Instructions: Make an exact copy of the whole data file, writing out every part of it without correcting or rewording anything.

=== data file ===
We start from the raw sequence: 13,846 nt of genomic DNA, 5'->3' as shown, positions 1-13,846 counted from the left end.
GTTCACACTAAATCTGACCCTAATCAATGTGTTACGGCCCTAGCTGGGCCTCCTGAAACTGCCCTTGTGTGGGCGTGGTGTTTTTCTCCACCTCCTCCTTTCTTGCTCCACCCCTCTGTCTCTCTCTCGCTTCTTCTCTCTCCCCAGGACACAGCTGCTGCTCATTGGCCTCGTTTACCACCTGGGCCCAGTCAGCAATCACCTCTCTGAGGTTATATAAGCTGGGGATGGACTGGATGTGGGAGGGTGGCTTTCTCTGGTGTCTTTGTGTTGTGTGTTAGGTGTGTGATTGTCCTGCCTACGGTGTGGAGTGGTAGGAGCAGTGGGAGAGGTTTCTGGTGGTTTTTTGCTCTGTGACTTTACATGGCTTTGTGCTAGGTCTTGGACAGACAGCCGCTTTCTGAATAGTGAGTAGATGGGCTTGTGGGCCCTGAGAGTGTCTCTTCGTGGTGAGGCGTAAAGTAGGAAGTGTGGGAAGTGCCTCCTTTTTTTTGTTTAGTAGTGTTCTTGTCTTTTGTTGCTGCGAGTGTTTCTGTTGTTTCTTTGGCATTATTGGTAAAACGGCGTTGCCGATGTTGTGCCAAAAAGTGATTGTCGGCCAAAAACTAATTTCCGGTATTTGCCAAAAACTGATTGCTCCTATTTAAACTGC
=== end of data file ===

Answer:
We start from the raw sequence: 13,846 nt of genomic DNA, 5'->3' as shown, positions 1-13,846 counted from the left end.
GTTCACACTAAATCTGACCCTAATCAATGTGTTACGGCCCTAGCTGGGCCTCCTGAAACTGCCCTTGTGTGGGCGTGGTGTTTTTCTCCACCTCCTCCTTTCTTGCTCCACCCCTCTGTCTCTCTCTCGCTTCTTCTCTCTCCCCAGGACACAGCTGCTGCTCATTGGCCTCGTTTACCACCTGGGCCCAGTCAGCAATCACCTCTCTGAGGTTATATAAGCTGGGGATGGACTGGATGTGGGAGGGTGGCTTTCTCTGGTGTCTTTGTGTTGTGTGTTAGGTGTGTGATTGTCCTGCCTACGGTGTGGAGTGGTAGGAGCAGTGGGAGAGGTTTCTGGTGGTTTTTTGCTCTGTGACTTTACATGGCTTTGTGCTAGGTCTTGGACAGACAGCCGCTTTCTGAATAGTGAGTAGATGGGCTTGTGGGCCCTGAGAGTGTCTCTTCGTGGTGAGGCGTAAAGTAGGAAGTGTGGGAAGTGCCTCCTTTTTTTTGTTTAGTAGTGTTCTTGTCTTTTGTTGCTGCGAGTGTTTCTGTTGTTTCTTTGGCATTATTGGTAAAACGGCGTTGCCGATGTTGTGCCAAAAAGTGATTGTCGGCCAAAAACTAATTTCCGGTATTTGCCAAAAACTGATTGCTCCTATTTAAACTGC